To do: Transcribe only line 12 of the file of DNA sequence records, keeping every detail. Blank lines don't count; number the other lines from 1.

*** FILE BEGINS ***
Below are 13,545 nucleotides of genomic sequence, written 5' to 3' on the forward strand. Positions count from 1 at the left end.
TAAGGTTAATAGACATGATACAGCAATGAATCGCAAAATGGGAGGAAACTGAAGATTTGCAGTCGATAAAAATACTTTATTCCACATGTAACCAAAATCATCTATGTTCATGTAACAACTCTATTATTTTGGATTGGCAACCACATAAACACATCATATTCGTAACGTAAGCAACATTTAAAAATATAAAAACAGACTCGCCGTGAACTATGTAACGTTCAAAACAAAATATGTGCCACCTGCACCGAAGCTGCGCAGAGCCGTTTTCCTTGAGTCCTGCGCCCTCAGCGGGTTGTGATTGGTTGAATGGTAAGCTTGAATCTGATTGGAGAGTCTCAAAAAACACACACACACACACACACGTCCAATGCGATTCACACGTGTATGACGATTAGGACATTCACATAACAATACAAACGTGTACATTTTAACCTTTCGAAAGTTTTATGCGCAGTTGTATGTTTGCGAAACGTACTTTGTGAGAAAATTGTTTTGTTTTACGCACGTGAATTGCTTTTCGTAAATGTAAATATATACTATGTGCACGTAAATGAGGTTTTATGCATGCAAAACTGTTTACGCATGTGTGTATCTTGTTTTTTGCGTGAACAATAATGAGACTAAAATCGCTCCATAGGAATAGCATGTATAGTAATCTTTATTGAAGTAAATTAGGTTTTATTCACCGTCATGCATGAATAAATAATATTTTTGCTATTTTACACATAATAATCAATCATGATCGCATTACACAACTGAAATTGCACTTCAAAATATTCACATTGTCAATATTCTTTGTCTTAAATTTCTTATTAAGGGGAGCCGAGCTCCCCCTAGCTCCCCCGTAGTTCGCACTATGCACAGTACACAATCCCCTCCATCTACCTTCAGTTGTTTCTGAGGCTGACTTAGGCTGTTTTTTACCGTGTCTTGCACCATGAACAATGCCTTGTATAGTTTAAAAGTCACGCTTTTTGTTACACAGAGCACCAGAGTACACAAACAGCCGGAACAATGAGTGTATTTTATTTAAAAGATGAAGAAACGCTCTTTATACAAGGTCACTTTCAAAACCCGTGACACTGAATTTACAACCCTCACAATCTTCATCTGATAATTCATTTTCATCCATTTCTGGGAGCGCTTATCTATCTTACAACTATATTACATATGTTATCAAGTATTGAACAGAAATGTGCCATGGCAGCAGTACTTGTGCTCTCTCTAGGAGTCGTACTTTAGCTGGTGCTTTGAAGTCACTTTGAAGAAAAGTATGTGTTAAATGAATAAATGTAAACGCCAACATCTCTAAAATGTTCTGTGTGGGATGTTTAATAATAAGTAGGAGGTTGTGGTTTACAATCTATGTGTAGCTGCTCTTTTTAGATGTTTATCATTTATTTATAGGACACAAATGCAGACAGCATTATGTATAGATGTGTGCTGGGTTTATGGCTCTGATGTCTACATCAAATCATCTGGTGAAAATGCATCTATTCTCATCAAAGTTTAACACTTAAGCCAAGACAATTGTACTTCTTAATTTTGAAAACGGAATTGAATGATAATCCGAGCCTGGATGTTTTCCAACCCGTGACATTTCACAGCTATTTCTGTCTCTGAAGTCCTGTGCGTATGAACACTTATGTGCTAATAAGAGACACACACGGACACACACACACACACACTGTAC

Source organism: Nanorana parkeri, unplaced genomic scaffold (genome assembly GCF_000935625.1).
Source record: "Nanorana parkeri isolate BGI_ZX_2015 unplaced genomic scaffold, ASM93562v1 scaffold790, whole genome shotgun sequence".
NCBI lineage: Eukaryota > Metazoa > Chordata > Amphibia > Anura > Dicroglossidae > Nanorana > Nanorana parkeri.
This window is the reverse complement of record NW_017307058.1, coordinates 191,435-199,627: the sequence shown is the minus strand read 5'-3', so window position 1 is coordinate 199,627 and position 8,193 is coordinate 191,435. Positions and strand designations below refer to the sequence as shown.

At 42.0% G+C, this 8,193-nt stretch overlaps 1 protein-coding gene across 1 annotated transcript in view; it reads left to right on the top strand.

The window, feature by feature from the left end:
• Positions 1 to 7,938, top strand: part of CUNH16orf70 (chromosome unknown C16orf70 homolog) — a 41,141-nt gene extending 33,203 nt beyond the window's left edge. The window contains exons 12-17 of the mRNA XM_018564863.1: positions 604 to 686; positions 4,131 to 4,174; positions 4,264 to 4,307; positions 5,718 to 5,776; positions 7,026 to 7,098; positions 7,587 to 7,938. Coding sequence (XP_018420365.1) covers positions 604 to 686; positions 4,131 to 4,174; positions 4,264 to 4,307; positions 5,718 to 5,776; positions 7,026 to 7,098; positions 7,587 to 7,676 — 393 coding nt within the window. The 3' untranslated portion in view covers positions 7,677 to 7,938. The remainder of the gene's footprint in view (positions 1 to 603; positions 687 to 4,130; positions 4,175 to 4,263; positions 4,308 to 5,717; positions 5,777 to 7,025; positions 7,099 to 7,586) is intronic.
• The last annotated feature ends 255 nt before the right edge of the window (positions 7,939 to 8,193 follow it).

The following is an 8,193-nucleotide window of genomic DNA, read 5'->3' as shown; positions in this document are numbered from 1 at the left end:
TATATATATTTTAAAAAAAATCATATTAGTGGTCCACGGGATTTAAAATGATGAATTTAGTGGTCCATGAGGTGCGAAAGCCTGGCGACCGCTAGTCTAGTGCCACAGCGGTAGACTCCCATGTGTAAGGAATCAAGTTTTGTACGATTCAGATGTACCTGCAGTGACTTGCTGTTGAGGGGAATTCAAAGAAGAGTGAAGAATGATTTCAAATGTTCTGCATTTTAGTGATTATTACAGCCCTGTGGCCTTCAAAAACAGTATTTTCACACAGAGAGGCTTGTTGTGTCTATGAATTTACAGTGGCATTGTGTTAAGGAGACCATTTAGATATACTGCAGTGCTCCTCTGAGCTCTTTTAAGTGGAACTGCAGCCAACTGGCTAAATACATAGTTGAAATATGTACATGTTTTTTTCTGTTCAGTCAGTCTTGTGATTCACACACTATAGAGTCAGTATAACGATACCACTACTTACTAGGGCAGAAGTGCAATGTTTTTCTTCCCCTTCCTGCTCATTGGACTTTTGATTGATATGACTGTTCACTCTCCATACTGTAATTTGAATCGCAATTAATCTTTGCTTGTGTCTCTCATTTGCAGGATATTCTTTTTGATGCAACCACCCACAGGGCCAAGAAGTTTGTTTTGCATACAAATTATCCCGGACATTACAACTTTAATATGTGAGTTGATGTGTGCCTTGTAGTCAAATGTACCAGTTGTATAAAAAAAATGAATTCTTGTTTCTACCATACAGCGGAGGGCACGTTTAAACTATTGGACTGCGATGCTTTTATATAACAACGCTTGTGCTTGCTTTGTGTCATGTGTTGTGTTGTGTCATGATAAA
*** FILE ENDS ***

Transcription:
TATATATATTTTAAAAAAAATCATATTAGTGGTCCACGGGATTTAAAATGATGAATTTAGTGGTCCATGAGGTGCGAAAGCCTGGCGACCGCTAGTCTAGTGCCACAGCGGTAGACTCCCATGTGTAAGGAATCAAGTTTTGTACGATTCAGATGTACCTGCAGTGACTTGCTGTTGAGGGGAATTCAAAGAAGAGTGAAGAATGATTTCAAATGTTCTGCATTTTAGTGATTATTACAGCCCTGTGGCCTTCAAAAACAGTATTTTCACACAGAGAGGCTTGTTGTGTCTATGAATTTACAGTGGCATTGTGTTAAGGAGACCATTTAGATATACTGCAGTGCTCCTCTGAGCTCTTTTAAGTGGAACTGCAGCCAACTGGCTAAATACATAGTTGAAATATGTACATGTTTTTTTCTGTTCAGTCAGTCTTGTGATTCACACACTATAGAGTCAGTATAACGATACCACTACTTACTAGGGCAGAAGTGCAATGTTTTTCTTCCCCTTCCTGCTCATTGGACTTTTGATTGATATGACTGTTCACTCTCCATACTGTAATTTGAATCGCAATTAATCTTTGCTTGTGTCTCTCATTTGCAGGATATTCTTTTTGATGCAACCACCCACAGGGCCAAGAAGTTTGTTTTGCATACAAATTATCCCGGACATTACAACTTTAATATGTGAGTTGATGTGTGCCTTGTAGTCAAATGTACCAGTTGTATAAAAAAAATGAATTCTTGTTTCTACCATACAGCGGAGGGCACGTTTAAACTATTGGACTGCGATGCTTTTATATAACAACGCTTGTGCTTGCTTTGTGTCATGTGTTGTGTTGTGTCATGATAAA